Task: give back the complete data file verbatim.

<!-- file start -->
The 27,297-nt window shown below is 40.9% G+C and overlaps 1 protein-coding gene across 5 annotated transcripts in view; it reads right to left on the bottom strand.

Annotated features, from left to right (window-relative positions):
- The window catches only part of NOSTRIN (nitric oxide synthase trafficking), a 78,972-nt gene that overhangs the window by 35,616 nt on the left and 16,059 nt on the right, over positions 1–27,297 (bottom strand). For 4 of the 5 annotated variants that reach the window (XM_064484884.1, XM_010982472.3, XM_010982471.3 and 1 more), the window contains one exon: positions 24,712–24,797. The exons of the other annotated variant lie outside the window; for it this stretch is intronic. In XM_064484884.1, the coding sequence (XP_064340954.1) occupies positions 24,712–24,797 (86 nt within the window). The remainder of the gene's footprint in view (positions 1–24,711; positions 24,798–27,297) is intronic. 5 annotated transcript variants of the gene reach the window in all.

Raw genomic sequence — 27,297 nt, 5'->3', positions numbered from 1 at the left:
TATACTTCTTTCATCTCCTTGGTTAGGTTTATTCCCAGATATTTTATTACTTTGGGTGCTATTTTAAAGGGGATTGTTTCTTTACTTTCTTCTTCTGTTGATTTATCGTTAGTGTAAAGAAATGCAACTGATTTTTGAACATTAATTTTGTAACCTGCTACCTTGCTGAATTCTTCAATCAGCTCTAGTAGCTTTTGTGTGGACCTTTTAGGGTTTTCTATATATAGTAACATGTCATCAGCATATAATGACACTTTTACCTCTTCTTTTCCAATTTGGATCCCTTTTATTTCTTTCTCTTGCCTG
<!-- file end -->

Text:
The 27,297-nt window shown below is 40.9% G+C and overlaps 1 protein-coding gene across 5 annotated transcripts in view; it reads right to left on the bottom strand.

Annotated features, from left to right (window-relative positions):
- The window catches only part of NOSTRIN (nitric oxide synthase trafficking), a 78,972-nt gene that overhangs the window by 35,616 nt on the left and 16,059 nt on the right, over positions 1–27,297 (bottom strand). For 4 of the 5 annotated variants that reach the window (XM_064484884.1, XM_010982472.3, XM_010982471.3 and 1 more), the window contains one exon: positions 24,712–24,797. The exons of the other annotated variant lie outside the window; for it this stretch is intronic. In XM_064484884.1, the coding sequence (XP_064340954.1) occupies positions 24,712–24,797 (86 nt within the window). The remainder of the gene's footprint in view (positions 1–24,711; positions 24,798–27,297) is intronic. 5 annotated transcript variants of the gene reach the window in all.

Raw genomic sequence — 27,297 nt, 5'->3', positions numbered from 1 at the left:
TATACTTCTTTCATCTCCTTGGTTAGGTTTATTCCCAGATATTTTATTACTTTGGGTGCTATTTTAAAGGGGATTGTTTCTTTACTTTCTTCTTCTGTTGATTTATCGTTAGTGTAAAGAAATGCAACTGATTTTTGAACATTAATTTTGTAACCTGCTACCTTGCTGAATTCTTCAATCAGCTCTAGTAGCTTTTGTGTGGACCTTTTAGGGTTTTCTATATATAGTAACATGTCATCAGCATATAATGACACTTTTACCTCTTCTTTTCCAATTTGGATCCCTTTTATTTCTTTCTCTTGCCTG